Where should I go for more information?

 

As the Voice proposal is subject to change, regularly updating yourself on any changes surrounding the future referendum is essential. Make sure to visit reputable websites and fact-check information where possible.

 

Resources

Uluru Statement from the Heart:

https://ulurustatement.org/the-statement/view-the-statement/

https://ulurustatement.org/the-statement/the-dialogues/

https://ulurustatement.org/the-statement/history/

Design Principles:

https://ulurustatement.org/education/design-principles/

Structure of Voice:

https://apo.org.au/sites/default/files/resource-files/2021-07/apo-nid316024.pdf

Information on referendums:

https://www.aec.gov.au/referendums/

 

aa

Exploring Dreamtime: art and stories

Ishmamul Haque provides a brief guide to Dreamtime beliefs for our international students....

Many international students desire to learn more about Australian Indigenous culture. Here, Ishmamul Haque provides a brief guide to Dreamtime beliefs for our international students.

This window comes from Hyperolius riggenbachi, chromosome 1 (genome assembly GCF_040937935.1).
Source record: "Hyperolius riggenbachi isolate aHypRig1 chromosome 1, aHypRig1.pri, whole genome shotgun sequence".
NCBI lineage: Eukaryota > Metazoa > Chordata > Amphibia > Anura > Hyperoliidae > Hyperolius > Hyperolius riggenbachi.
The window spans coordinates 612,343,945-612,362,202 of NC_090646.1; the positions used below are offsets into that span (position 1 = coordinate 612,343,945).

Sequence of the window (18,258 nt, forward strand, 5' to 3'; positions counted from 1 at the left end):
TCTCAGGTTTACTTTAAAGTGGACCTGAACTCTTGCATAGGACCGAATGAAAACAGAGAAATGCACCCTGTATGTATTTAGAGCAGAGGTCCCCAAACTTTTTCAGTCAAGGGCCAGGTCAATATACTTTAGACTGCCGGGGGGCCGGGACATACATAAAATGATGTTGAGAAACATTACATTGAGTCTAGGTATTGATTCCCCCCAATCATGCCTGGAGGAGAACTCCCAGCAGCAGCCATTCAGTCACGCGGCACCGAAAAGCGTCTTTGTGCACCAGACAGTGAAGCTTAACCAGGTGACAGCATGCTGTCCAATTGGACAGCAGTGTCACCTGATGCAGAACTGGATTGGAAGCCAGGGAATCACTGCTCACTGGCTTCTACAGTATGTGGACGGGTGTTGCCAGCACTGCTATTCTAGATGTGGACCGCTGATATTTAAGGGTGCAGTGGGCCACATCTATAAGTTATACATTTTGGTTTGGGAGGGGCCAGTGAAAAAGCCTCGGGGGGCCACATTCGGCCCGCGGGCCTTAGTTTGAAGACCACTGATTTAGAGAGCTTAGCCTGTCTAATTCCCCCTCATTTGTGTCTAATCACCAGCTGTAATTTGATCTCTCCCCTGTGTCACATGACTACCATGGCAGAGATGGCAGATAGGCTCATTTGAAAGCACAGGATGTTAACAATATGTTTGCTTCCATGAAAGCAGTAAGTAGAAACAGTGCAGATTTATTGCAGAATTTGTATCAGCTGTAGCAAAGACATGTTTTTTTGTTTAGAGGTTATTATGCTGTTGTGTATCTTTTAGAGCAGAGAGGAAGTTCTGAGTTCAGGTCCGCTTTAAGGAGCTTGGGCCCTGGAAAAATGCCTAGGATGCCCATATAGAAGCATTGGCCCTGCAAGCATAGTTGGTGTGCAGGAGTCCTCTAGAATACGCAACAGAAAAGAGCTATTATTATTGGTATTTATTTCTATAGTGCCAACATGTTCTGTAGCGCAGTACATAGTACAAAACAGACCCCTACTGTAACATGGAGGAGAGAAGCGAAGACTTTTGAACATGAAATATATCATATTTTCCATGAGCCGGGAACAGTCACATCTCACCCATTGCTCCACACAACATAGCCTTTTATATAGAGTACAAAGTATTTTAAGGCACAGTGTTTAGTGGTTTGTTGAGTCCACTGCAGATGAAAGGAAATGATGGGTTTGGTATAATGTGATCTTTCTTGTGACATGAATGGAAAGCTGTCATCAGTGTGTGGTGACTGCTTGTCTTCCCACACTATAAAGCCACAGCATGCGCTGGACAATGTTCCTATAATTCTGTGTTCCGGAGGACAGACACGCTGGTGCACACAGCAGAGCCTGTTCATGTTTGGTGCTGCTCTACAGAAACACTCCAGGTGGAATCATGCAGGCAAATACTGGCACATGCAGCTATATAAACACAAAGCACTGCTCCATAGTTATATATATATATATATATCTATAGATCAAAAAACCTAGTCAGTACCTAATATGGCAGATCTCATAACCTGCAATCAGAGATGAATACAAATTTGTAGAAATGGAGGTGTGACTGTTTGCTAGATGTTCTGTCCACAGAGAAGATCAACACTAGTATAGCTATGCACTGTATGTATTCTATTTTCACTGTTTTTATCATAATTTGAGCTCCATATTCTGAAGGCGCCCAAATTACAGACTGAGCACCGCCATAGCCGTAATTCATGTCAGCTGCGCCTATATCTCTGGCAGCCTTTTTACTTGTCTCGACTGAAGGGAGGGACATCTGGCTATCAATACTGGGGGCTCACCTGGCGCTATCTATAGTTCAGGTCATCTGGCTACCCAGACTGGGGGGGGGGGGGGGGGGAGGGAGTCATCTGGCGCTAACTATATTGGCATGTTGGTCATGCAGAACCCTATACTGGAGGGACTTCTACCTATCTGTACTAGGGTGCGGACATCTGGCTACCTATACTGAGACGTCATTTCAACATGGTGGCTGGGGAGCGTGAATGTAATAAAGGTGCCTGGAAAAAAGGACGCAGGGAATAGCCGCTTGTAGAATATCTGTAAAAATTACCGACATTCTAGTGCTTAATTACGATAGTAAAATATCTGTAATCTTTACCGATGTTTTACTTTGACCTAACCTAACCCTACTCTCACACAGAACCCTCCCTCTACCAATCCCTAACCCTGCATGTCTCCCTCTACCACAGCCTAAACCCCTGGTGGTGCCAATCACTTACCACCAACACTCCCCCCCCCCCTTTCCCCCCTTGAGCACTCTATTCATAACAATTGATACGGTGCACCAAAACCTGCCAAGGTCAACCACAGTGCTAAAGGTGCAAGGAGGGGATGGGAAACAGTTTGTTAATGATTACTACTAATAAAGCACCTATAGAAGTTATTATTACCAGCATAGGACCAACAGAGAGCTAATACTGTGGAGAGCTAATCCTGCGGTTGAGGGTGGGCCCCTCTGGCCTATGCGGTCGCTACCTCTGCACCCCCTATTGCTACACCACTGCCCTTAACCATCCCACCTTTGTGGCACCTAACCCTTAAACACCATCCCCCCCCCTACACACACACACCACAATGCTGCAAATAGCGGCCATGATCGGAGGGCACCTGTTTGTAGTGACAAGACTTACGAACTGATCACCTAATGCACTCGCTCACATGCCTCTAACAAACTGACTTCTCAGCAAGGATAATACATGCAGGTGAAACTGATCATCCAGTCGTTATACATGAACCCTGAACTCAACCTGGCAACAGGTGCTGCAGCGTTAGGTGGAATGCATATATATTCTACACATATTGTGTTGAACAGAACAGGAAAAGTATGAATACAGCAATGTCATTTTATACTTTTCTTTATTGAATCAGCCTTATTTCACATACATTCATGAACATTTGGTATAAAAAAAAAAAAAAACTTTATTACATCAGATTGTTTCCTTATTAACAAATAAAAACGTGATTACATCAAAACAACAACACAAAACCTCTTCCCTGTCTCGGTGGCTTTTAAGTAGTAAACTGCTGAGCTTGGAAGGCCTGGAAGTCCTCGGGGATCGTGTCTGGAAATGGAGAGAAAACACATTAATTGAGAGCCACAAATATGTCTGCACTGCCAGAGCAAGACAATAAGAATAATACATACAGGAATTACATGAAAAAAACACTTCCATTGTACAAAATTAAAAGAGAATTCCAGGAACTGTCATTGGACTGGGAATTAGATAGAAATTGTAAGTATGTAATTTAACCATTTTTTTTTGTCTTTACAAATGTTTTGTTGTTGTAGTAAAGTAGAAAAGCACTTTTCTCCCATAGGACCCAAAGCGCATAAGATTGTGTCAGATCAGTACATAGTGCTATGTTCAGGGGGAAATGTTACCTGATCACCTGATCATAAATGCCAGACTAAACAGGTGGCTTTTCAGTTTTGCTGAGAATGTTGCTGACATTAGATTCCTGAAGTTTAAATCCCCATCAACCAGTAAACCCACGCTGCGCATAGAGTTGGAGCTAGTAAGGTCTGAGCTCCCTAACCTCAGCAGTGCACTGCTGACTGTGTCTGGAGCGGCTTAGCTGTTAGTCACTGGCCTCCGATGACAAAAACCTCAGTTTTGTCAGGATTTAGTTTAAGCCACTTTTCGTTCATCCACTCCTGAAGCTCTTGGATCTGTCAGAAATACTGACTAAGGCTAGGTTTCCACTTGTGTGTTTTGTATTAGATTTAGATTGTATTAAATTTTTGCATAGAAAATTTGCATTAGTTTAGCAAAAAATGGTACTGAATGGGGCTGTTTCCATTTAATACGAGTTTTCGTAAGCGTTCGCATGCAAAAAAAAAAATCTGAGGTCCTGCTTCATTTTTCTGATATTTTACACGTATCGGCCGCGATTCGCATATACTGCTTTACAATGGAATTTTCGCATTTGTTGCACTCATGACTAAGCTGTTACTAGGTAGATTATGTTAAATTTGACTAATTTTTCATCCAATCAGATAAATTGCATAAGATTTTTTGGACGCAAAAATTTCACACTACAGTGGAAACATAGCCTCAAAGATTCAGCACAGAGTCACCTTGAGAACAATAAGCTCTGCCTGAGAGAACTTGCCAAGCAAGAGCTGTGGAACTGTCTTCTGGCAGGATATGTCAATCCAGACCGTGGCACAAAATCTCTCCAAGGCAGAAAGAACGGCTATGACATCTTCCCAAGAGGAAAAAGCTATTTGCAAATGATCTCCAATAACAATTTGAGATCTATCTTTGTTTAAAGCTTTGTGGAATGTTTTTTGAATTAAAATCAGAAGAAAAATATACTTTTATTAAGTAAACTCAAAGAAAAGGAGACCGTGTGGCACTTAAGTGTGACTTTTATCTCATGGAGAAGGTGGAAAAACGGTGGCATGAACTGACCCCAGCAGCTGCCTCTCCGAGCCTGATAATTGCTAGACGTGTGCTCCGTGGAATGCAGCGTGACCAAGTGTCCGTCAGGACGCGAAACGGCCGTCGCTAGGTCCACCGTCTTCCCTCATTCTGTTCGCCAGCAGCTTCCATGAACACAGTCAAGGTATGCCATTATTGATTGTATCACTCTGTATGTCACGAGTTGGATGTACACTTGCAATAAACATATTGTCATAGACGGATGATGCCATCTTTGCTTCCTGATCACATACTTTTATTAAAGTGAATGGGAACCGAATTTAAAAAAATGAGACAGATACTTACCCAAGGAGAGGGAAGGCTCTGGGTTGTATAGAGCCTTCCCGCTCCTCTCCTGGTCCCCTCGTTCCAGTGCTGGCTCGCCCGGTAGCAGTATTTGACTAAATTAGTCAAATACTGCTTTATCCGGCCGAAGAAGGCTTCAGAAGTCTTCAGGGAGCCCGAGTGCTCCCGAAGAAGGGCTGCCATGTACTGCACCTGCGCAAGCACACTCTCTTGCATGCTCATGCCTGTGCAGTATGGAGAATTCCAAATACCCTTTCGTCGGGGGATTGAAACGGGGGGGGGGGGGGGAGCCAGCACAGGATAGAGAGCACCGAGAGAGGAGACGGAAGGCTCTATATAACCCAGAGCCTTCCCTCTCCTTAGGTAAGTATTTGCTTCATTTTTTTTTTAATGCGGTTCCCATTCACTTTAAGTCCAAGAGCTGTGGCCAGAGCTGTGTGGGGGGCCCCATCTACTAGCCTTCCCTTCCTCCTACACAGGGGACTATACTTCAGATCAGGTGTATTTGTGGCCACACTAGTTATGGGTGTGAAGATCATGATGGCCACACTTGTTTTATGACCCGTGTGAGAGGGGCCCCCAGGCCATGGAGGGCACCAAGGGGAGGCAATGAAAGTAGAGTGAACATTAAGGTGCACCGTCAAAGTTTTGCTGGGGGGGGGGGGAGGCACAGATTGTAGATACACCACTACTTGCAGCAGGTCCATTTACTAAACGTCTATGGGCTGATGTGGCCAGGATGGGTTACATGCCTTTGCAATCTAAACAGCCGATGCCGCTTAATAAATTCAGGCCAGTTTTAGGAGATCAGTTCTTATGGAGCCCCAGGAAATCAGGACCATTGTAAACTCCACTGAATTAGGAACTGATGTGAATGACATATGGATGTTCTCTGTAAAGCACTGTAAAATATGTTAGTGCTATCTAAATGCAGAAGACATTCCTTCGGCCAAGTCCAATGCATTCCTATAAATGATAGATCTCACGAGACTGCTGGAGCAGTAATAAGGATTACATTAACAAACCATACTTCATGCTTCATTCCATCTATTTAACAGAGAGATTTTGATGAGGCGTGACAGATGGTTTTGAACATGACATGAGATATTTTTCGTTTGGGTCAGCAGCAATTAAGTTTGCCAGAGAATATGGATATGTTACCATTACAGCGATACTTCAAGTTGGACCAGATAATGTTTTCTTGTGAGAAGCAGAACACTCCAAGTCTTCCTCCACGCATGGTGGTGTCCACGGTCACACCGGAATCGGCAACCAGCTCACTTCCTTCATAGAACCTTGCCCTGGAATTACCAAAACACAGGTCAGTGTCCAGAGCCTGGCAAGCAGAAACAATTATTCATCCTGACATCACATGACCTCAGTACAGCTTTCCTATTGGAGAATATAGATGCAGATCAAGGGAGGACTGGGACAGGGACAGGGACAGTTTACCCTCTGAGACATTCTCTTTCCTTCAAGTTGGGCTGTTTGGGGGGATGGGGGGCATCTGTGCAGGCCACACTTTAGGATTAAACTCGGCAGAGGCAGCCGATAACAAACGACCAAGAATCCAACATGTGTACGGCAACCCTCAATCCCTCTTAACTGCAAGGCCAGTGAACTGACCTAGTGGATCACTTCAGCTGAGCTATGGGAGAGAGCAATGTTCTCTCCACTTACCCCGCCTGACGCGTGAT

Aboriginal people are part of the oldest continuing culture in the world. A vital tool of preserving and passing this culture onto the next generations, was the Dreamtime (or Dreaming) stories and art. It is a foundational pillar of understanding Aboriginal spirituality, beliefs and the essence of their existence.

Aboriginal rock art showing a kangaroo at Kakadu National Park
What is Dreamtime or Dreaming? 

The Pitjantjatjara people call it Tjukurrpa while the Arrernte use the word Aldjerinya to convey its meaning. The English language is inadequate for understanding or explaining the Dreamtime in a single word. Firstly, it attempts to use a single term as an umbrella to encapsulate the different meanings and understandings applied to the term by various cultural groups of Aboriginal people. Secondly, the English term confines time contrary to the essence/meaning of the Dreaming that began, is present and will continue as an event beyond time.

In essence, the Dreaming explains the creation of the world and existence of life in the Aboriginal belief system. Value systems, relations to the land and its dwellers, and the very way of life are determined by the Dreaming.

How is the Dreaming expressed?